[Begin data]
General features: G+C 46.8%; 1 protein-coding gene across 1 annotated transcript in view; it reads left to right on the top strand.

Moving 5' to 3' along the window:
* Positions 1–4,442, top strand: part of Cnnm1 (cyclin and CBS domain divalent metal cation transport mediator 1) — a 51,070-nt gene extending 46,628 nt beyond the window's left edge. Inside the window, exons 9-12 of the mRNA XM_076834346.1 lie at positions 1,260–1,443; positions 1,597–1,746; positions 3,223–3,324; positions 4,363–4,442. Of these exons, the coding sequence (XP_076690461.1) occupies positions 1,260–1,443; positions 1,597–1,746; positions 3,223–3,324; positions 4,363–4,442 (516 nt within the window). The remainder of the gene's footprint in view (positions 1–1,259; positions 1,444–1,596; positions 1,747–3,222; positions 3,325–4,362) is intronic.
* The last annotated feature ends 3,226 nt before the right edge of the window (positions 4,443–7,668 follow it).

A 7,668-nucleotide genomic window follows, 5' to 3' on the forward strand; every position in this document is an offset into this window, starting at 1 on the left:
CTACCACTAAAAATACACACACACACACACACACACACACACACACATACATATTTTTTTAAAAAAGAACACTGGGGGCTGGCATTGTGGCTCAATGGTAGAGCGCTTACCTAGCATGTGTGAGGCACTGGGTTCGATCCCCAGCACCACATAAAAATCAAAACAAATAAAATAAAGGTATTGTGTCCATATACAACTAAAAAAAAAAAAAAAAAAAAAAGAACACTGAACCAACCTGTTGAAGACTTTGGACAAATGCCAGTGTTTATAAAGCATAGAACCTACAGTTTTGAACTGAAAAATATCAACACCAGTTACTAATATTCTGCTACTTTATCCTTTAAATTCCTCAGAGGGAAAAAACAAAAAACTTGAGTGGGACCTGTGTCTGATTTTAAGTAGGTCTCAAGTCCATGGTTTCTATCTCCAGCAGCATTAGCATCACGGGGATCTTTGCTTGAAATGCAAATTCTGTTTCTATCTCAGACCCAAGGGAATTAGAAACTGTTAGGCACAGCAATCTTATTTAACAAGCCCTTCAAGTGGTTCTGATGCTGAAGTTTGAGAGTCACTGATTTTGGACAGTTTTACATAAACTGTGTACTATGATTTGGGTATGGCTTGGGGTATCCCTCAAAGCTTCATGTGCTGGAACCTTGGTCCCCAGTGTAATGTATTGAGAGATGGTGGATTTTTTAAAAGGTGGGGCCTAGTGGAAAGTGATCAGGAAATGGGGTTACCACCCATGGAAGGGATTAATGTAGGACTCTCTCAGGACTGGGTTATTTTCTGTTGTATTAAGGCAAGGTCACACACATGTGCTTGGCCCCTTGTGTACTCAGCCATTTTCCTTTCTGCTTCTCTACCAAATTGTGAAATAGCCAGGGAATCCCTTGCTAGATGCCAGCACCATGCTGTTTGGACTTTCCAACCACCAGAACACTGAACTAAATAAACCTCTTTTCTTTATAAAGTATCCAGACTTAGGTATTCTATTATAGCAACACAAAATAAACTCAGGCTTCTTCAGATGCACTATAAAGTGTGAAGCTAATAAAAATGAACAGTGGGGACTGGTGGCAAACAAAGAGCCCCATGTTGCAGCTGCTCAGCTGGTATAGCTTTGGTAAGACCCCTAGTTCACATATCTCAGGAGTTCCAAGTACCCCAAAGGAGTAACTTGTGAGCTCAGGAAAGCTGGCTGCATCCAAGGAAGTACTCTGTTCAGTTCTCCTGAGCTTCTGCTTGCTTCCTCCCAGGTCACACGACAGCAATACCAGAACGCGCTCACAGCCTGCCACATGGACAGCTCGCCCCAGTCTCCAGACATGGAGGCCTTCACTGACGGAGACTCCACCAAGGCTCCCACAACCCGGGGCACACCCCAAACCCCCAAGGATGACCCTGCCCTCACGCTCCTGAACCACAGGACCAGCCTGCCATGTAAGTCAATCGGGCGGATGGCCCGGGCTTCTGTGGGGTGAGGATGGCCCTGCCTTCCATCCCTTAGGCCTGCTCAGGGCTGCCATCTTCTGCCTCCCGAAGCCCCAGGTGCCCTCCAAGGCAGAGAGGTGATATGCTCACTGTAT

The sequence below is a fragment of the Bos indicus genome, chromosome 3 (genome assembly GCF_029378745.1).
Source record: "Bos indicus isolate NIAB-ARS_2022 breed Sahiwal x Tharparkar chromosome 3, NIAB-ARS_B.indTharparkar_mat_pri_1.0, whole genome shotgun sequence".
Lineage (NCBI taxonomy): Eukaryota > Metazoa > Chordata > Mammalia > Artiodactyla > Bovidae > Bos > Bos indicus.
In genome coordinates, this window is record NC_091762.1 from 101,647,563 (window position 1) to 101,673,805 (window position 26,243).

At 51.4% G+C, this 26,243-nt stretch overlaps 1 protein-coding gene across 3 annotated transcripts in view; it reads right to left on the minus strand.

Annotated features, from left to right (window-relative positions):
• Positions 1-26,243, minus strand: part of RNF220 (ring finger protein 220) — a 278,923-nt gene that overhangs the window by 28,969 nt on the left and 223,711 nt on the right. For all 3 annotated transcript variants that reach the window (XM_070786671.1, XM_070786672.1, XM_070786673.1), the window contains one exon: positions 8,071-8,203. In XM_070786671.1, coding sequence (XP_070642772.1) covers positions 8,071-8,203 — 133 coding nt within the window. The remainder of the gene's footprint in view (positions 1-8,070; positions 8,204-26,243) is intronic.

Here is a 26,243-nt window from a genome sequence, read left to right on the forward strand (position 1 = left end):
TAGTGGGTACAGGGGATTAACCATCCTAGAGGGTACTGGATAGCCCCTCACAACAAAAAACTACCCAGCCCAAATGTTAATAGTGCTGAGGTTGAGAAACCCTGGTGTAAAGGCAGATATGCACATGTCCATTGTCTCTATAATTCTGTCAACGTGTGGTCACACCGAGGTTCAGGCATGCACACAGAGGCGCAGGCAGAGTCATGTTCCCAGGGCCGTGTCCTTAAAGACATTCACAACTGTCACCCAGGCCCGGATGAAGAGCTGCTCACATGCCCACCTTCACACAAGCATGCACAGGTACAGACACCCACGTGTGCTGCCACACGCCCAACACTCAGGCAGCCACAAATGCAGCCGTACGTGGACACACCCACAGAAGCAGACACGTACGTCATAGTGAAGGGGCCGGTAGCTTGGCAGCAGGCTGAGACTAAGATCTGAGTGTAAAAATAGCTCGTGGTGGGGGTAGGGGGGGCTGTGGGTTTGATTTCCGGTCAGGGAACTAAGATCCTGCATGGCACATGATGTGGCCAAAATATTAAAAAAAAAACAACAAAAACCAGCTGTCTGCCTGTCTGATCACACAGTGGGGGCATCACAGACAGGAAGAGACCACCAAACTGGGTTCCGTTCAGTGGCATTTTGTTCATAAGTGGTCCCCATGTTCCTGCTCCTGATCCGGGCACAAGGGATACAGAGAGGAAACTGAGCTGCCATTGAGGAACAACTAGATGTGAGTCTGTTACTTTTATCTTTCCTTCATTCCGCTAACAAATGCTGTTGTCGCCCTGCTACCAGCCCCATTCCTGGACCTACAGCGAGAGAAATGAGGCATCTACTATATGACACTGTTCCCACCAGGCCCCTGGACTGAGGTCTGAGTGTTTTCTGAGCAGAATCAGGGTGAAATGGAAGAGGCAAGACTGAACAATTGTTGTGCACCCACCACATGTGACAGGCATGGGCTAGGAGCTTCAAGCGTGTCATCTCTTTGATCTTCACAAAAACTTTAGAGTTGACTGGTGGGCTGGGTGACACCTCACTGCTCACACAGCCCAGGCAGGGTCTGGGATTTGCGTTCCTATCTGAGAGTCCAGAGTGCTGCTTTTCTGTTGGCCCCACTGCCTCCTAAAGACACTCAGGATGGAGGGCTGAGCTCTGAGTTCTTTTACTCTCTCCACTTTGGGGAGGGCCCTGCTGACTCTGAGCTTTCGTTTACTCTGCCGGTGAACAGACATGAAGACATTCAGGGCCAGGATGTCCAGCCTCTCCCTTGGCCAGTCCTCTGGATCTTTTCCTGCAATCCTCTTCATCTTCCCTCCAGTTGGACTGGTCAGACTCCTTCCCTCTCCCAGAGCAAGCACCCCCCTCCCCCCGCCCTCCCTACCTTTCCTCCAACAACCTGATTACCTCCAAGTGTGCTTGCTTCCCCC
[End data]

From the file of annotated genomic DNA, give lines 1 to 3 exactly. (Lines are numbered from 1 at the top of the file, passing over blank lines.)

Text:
General features: G+C 46.8%; 1 protein-coding gene across 1 annotated transcript in view; it reads left to right on the top strand.

Moving 5' to 3' along the window:
* Positions 1–4,442, top strand: part of Cnnm1 (cyclin and CBS domain divalent metal cation transport mediator 1) — a 51,070-nt gene extending 46,628 nt beyond the window's left edge. Inside the window, exons 9-12 of the mRNA XM_076834346.1 lie at positions 1,260–1,443; positions 1,597–1,746; positions 3,223–3,324; positions 4,363–4,442. Of these exons, the coding sequence (XP_076690461.1) occupies positions 1,260–1,443; positions 1,597–1,746; positions 3,223–3,324; positions 4,363–4,442 (516 nt within the window). The remainder of the gene's footprint in view (positions 1–1,259; positions 1,444–1,596; positions 1,747–3,222; positions 3,325–4,362) is intronic.